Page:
Acer rubrum phenolics include A-type procyanidins and a chalcone

Wan, C.; Yuan, T.; Xie, M.; Seeram, N.P. Acer rubrum phenolics include A-type procyanidins and a chalcone. Biochemical Systematics and Ecology, 2012, 44, 1-3.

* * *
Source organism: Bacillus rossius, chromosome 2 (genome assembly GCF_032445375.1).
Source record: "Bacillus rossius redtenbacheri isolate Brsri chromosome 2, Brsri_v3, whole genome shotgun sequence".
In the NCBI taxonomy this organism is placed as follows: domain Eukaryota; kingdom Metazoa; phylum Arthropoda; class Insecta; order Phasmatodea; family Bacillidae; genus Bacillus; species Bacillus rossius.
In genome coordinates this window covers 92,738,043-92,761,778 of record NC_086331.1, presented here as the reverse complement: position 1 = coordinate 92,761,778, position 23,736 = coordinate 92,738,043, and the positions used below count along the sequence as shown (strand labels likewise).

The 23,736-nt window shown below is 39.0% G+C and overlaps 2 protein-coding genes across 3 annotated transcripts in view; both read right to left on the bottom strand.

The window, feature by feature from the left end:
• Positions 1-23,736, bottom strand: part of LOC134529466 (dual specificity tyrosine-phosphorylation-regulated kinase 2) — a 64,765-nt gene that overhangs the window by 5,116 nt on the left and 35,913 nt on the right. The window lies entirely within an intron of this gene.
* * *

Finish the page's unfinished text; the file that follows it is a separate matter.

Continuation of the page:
The genus Acer (Aceraceae), commonly known as maple, contains approximately 200 species distributed in Asia, North America, and Europe (van Gelderen et al., 1994). Of these, thirteen species are indigenous to North America including the red maple (Acer rubrum L.) species which was used by the Native Americans for a variety of medicinal purposes (Ball, 2007; Arnason et al., 1981; Royer et al., 2011). The stems of red maple were collected in August 2009 by the Federation of Maple Syrup Producers of Quebec (Canada), shipped to our laboratory, and identified by Mr. J. Peter Morgan, (Senior Gardener, College of Pharmacy, University of Rhode Island). A voucher specimen (JPMCS2) has been deposited in the Heber Youngken Medicinal Garden and Greenhouse (College of Pharmacy, University of Rhode Island). 2. Previous work Phenolics are the predominant metabolites reported from the A. rubrum species. Previous studies have reported B-type linkage procyanidins (Narayanan and Seshadri, 1969), galloyl derivatives, ellagic acid, flavonols and flavanols (Abou-Zaid and Nozzolillo, 1999; Abou-Zaid et al., 2001, 2009), 2,3-dihydro-3,5-dihydroxy-6-methoxy-4H-pyran-4-one (Boyer et al., 2002) and glucomannan (Mian and Timell, 1960) from A. rubrum wood and leaves. In addition, our laboratory has recently reported nine new gallotannins and two new phenolic glycosides from A. rubrum bark and stems (Wan et al., 2011; Yuan et al., 2011).